Dim sum has a good spread of sumptuous dishes which makes it one of the most well loved cuisine in the world.
It’s goodness goes way beyond the Chinese palate, which comes as no surprise. This is actually self-explanatory once you’ve had your fill. And of one the crowd favorites, which is also dubbed as a comfort food, is congee.
What is Congee?
Congee is a rice and water that is boiled into a thick porridge which is a staple Chinese food with a history that spanned thousands of years. It has its roots back to the imperial dynasty, over time it underwent several additions and renditions to it’s basic recipe.
If you are not familiar with it, this dish may sound bland to you. But remember, just like a simple bowl of oatmeal, you can also stretch congee to gastronomically satisfying lengths with the different additions you prefer. It’s like a beautiful canvas that you can paint with a colorful variety of flavors.
But what makes congee close to the hearts of many is that it is easy to make, easy to digest and definitely filling. It is Asian comfort food in its finest.
How is congee made?
What is interesting about congee is that even in its simplicity, there are actually several ways to whip up a sumptuous steaming bowl that is both satisfying to the palate and your stomach.
Since rice is the main ingredient, first thing you have to consider is the type of rice you want to use. And a high quality rice makes the difference. Those who have learned to perfect the art of making congee says that short or medium grain rice makes the best results. Jasmine rice or a medium grain brown rice also makes a good option.
Some say that you need to wash the rice, while others prefer to keep the raw starch around the grains to add more character to the gruel. Another approach would be to add the rice into boiling water, while some prefer to soak the grains in water for a few hours before cooking, some also like to put rice and cold water simultaneously into the bowl before it is brought to a boil and then simmered for a few minutes. But it is also knowing the right water to rice ration is the secret to making the perfect congee.
Congee can be cooked in a large cauldron, a pot, or even on a rice cooker. Some rice cookers out there even has a setting specifically for congee, so that you can cook your rice overnight until it becomes smooth and velvety. Some also say that frequently stirring the rice can cook the congee much faster because the motion can easily break the rice ultimately creating a silky texture.
Making it your own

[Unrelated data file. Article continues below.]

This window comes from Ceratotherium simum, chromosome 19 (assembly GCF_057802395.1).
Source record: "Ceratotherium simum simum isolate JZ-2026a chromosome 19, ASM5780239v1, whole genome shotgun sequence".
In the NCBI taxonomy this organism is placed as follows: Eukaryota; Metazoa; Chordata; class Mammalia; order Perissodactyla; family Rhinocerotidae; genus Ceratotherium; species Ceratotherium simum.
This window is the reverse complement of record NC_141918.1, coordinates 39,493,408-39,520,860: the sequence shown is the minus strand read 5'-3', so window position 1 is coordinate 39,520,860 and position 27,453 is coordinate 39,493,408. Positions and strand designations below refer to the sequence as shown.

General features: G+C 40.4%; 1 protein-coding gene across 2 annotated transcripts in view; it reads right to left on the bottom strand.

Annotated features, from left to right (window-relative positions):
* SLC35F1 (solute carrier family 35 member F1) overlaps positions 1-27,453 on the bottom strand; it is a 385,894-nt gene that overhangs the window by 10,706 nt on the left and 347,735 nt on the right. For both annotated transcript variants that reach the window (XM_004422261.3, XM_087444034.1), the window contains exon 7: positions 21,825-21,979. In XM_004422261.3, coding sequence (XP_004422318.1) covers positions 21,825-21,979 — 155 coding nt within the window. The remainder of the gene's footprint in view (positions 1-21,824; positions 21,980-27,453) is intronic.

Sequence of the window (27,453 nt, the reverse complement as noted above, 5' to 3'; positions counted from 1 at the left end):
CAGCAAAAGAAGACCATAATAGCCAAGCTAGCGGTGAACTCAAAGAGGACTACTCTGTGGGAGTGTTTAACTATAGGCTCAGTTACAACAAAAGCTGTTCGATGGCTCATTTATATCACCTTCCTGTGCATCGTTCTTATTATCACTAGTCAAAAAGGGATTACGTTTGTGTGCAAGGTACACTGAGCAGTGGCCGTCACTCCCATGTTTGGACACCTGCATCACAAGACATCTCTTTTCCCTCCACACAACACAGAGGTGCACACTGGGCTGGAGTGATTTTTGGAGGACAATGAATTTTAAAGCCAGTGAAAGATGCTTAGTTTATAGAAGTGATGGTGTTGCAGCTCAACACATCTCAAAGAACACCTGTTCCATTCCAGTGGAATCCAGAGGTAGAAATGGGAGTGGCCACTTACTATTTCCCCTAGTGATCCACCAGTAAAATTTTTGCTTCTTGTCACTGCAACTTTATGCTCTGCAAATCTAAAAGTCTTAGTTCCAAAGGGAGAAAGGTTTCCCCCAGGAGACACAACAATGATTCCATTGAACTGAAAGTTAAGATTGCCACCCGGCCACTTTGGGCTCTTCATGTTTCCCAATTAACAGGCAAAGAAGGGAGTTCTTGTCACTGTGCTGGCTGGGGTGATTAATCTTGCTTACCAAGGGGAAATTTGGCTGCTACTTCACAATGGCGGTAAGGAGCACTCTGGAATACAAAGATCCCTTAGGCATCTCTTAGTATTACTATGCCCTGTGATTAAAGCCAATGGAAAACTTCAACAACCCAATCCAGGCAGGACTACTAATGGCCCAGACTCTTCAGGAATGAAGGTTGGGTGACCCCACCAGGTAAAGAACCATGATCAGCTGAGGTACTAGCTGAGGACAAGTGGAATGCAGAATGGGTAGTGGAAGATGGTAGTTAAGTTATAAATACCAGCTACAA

As mentioned earlier, congee can be made to be your own with the variety of additions to accentuate the creamy “canvass”. You can add chicken, beef, pork, fish, vegetables, or century eggs. With the Asian palate more attuned to an interesting concoction of flavors for their congee a steaming bowl can can be topped with fried garlic, salted radish, soy sauce, fermented black beans, crispy fried salted fish, and sesame oil. For those who prefer something sweet, you may add fruits or milk for a warm and sweet treat.
Congee and its health benefits
Congee is called a comfort food for a reason. Not only does it relieve a craving, or warm the senses during cold weather, it also offers a relief when you are not feeling so peachy.
It is said that congee can help improve digestion, it is nourishing, a good tonic for the blood and an excellent dish to energize the body. According to some sources congee can also increase a mother’s milk supply, and when the liquid is strained, it can also be used as a supplement for the baby.
These healthy and therapeutic properties can be added to congee when you add herbs, vegetables, and different kinds of healthy meat. Rice, on its own, can already help improve the function of the spleen and pancreas. So when you put in healthy additions into the mix these health properties becomes enhanced.
Some of the common additions to congee which is also known to make it extra healthy include:
- Chicken broth – perfect for colds and wasting illnesses or injuries
- Mung Bean – particularly cooling, helps relieve thirst and fever
- Ginger – helps relieve diarrhea, vomiting, and indigestion
- Water chestnut– improves digestion
- Black Pepper – helps relieve gas and bowel problems
- Chicken meat – improves liver function
- Carrots – relieves gas and improves digestion
Just as chicken soup is the Western staple when curing an ailing body brought down by the flu, congee also serves as a perfect Asian counterpart.
Aside from an excellent pick-me-upper for the sick, congee is also perfect to eat anytime. Some household eat it for breakfast, others like to chow it down during lunch, snack or dinner. It is perfect pair just as rice goes well with any dish.
Congee has indeed gone far and wide when it comes to giving us a variety of flavors. The taste would also vary depending on the region from which it was made. Different regions or countries use different types of rice, which can also affect the taste significantly.
Some ingredients added into congee can also make a unique result that will surprise and satiate the palate. For example, in China, salted duck eggs, bamboo shoots, and pickled tofu along with other condiments are common. In Japan, salmon, roe, and negi (a type of green onion) is also added to enhance the flavors. Koreans like to add more flavorful additions such as pickled cuttlefish or spicy octopus. Meanwhile, in Vietnam, they love to add pandan leaves to make the gruel more fragrant while also giving it a hint of flavor.
In many Asian countries, congee may be considered a food for times of famine because this manner of cooking helps stretch the rice ration. But today, the plethora of ingredients that can be added into one bowl surely makes congee a beautiful feast for the palate and the stomach making it perfect for any food run. In Singapore dim sum is definitely not the same without their own twist of the classic congee.